Doctors in the UAE have urged diabetic patients to adhere to strict precautionary measures and seek medical help but not get overly concerned about their underlying health issue amid the coronavirus pandemic.
Diabetes does increase a patient’s risk of dying but the UAE’s mass testing and early detection strategy has helped identify and treat high risk patients at an early stage.
At a national coronavirus update on Monday, Dr Amna Al Shamsi, official spokeswoman for the UAE government, revealed that 40 per cent of Covid-19 deaths in the country have been linked to the disease and urged the public to pay more attention to groups at risk.
Doctors advise full caution for those with chronic health problems like diabetes, but they said the number of deaths during the coronavirus pandemic is similar to what hospitals reported in previous outbreaks like the 2003 Sars virus and the H1N1 flu pandemic of 2009.
According to the International Diabetes Federation, 18 per cent of the UAE population is diagnosed with diabetes and almost 30 per cent are classed as obese, another co-morbidity, but the overall deaths rates from the virus remain low.
Out of 42,636 confirmed cases on Tuesday, the country has reported 291 deaths - which is a 0.6 per cent death rate.
“The fatality rates generally have been quite low compared to other countries as we have been able to detect these cases early,” said Dr Vikas Bhagat, head of critical care at Aster Hospital in Mankhool.
“Patients with diabetes are presenting early to the hospital so we have some buffer time to treat them effectively.
“Rapid widespread testing has been a big help in getting these cases at an early stage.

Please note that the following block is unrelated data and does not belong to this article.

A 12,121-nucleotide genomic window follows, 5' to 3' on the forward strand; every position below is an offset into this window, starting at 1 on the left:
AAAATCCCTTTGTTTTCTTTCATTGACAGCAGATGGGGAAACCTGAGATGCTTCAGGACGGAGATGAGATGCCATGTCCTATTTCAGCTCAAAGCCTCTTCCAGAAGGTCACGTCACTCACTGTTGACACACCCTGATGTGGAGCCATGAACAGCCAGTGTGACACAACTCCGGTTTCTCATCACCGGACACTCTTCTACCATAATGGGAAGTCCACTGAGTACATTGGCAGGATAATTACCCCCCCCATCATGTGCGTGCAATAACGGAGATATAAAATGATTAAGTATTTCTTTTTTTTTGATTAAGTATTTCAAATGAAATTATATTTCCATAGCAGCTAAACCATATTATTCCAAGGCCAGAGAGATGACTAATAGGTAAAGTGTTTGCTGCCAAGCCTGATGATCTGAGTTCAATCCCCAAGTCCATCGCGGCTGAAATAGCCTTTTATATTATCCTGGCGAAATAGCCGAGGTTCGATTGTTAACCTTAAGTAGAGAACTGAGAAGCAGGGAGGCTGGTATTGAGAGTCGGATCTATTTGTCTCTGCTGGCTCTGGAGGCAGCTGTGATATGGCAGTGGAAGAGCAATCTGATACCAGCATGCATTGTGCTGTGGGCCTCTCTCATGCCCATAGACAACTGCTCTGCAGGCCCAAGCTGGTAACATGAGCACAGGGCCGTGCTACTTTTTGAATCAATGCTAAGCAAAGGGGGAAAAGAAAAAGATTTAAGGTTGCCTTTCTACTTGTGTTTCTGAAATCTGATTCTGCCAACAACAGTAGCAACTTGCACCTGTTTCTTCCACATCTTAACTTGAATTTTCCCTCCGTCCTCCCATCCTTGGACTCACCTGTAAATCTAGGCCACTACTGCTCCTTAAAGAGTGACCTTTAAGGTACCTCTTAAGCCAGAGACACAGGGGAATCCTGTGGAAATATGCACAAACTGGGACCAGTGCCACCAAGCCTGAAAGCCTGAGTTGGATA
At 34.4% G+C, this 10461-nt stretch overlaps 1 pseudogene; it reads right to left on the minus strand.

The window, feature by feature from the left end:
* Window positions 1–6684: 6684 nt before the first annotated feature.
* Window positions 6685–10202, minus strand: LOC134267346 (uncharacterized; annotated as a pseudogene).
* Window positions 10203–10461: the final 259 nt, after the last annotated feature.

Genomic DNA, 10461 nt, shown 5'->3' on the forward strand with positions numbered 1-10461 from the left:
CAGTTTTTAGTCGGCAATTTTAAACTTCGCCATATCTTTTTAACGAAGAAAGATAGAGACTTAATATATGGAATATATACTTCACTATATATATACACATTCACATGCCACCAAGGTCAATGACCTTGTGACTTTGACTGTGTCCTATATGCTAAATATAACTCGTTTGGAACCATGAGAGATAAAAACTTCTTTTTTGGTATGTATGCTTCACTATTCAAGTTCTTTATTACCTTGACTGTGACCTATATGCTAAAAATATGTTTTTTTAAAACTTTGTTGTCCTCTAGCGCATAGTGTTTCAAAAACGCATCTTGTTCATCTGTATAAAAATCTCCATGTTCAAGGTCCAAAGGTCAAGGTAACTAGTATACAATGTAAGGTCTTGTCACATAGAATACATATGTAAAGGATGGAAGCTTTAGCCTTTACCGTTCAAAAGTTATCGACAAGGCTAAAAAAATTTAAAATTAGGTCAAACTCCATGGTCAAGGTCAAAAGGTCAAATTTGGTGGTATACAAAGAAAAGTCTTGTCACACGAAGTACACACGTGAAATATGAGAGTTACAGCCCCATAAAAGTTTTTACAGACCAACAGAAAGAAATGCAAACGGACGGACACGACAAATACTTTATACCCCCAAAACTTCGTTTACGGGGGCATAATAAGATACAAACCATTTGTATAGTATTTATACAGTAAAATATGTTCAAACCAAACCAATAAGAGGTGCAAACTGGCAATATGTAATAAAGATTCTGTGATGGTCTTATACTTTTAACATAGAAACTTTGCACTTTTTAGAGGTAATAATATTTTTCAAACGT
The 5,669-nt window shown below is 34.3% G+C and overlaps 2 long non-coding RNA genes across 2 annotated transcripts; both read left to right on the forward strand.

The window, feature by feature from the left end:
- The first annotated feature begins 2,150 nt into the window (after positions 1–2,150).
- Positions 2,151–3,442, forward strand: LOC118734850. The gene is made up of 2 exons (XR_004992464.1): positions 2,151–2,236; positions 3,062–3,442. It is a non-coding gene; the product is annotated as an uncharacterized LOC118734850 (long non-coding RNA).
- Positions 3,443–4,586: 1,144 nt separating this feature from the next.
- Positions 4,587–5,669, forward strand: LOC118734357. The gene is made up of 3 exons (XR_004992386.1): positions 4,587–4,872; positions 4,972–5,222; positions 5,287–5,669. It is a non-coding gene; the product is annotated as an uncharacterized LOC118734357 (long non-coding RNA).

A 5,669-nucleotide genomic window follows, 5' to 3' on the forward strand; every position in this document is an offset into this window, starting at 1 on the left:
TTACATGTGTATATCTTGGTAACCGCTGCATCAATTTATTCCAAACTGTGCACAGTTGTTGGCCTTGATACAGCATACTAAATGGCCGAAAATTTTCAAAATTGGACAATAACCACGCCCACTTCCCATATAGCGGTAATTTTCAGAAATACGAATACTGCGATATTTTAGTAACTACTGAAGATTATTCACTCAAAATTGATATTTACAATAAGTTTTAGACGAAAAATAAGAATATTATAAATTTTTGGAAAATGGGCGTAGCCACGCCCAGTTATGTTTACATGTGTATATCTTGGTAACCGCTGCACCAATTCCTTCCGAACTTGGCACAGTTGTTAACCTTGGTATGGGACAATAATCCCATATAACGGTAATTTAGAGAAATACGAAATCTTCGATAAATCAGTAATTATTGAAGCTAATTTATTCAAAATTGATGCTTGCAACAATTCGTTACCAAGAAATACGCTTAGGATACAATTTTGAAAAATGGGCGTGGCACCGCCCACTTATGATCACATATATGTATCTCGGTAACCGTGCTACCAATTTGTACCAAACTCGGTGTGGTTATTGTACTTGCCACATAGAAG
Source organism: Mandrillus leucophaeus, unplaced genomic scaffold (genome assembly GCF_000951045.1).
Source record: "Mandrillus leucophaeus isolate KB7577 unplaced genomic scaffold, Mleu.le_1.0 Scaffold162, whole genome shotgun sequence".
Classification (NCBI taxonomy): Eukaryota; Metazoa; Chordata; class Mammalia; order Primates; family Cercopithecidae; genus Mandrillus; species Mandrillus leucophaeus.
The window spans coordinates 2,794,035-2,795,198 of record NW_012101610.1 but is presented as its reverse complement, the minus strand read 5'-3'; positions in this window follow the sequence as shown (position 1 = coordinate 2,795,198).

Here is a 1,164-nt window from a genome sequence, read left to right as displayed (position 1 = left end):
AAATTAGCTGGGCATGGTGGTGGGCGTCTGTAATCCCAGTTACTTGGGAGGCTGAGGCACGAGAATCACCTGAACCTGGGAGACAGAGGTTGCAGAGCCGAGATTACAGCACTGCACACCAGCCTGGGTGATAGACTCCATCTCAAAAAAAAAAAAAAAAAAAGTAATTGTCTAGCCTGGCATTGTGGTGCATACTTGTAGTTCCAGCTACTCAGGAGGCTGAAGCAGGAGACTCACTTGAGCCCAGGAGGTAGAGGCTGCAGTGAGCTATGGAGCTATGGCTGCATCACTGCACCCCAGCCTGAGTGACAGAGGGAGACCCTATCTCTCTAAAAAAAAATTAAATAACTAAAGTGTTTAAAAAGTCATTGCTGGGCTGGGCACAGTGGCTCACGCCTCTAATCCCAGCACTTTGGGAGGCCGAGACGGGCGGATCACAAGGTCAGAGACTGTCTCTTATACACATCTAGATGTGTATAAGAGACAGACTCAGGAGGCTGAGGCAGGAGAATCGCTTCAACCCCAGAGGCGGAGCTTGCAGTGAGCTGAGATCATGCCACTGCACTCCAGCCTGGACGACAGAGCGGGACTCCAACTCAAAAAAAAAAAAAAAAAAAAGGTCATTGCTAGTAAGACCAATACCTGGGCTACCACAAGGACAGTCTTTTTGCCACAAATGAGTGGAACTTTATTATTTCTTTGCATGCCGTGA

“If they have not yet progressed to a serious disease, they are easier to treat.”
Medics at Aster Hospital said diabetes is the most common co-morbidity illness they are recording in coronavirus patients.
That is followed by hypertension and coronary heart disease.
Type 1 diabetic patients generally have a depleted immune response to infection.
That can lead to serious complications like pneumonia.
Those who are obese with a Body Mass Index above 30, are also at greater risk as they also have an impaired immunity response.
However, as fewer seriously ill patients are being seen at the hospital the virus may be weakening, Dr Bhagat said.
“Diabetes is the worst comorbidity for multiple reasons, as we have seen in Sars, Mers and also the H1N1 patients who also had a mortality rate of about 40 per cent,” he said.
“That is consistent with what we are seeing now and they are suffering more severe lung damage as a result.
“Thankfully, there are far fewer serious cases in our hospital now, maybe because of some herd immunity or earlier detection in the general population.”
So far, a mammoth public health testing campaign has screened more than two million people for the virus.
Elsewhere, doctors reported obese patients with Covid-19 often spend more time on a ventilator and in intensive care, while taking longer to recover.
Because of the extra risk, Dr Dinesh Dhanwal an endocrinologist at NMC Speciality Hospital, Abu Dhabi said diabetic patients should take extra care and remain indoors.
“The two most important factors which put diabetes patients at an added risk of mortality are obesity and insulin therapy,” he said.
“While at home these individuals should do more frequent glucose monitoring.
“If readings go out of range they should get in touch with their doctor to upgrade treatment and if need be take insulin.”
Dr Dhanwal said diabetic patients admitted to hospital with coronavirus should be monitored closely, as they were more at risk from an "inflammatory storm” - a serious condition that can result in organ failure.
“If infection happens in someone with diabetes, then they should be admitted in secondary or tertiary care hospitals as their condition can deteriorate very rapidly,” he said.